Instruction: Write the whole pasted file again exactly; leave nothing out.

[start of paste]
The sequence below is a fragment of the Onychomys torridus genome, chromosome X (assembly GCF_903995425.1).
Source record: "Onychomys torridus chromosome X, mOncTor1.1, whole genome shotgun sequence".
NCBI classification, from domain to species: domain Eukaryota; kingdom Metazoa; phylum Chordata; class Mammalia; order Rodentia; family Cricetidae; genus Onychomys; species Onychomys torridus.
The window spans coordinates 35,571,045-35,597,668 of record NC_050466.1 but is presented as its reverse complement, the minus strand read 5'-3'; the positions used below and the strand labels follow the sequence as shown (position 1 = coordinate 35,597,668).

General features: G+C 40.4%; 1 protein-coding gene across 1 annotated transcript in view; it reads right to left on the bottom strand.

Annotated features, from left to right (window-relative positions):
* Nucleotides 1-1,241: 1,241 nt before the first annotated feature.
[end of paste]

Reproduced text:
The sequence below is a fragment of the Onychomys torridus genome, chromosome X (assembly GCF_903995425.1).
Source record: "Onychomys torridus chromosome X, mOncTor1.1, whole genome shotgun sequence".
NCBI classification, from domain to species: domain Eukaryota; kingdom Metazoa; phylum Chordata; class Mammalia; order Rodentia; family Cricetidae; genus Onychomys; species Onychomys torridus.
The window spans coordinates 35,571,045-35,597,668 of record NC_050466.1 but is presented as its reverse complement, the minus strand read 5'-3'; the positions used below and the strand labels follow the sequence as shown (position 1 = coordinate 35,597,668).

General features: G+C 40.4%; 1 protein-coding gene across 1 annotated transcript in view; it reads right to left on the bottom strand.

Annotated features, from left to right (window-relative positions):
* Nucleotides 1-1,241: 1,241 nt before the first annotated feature.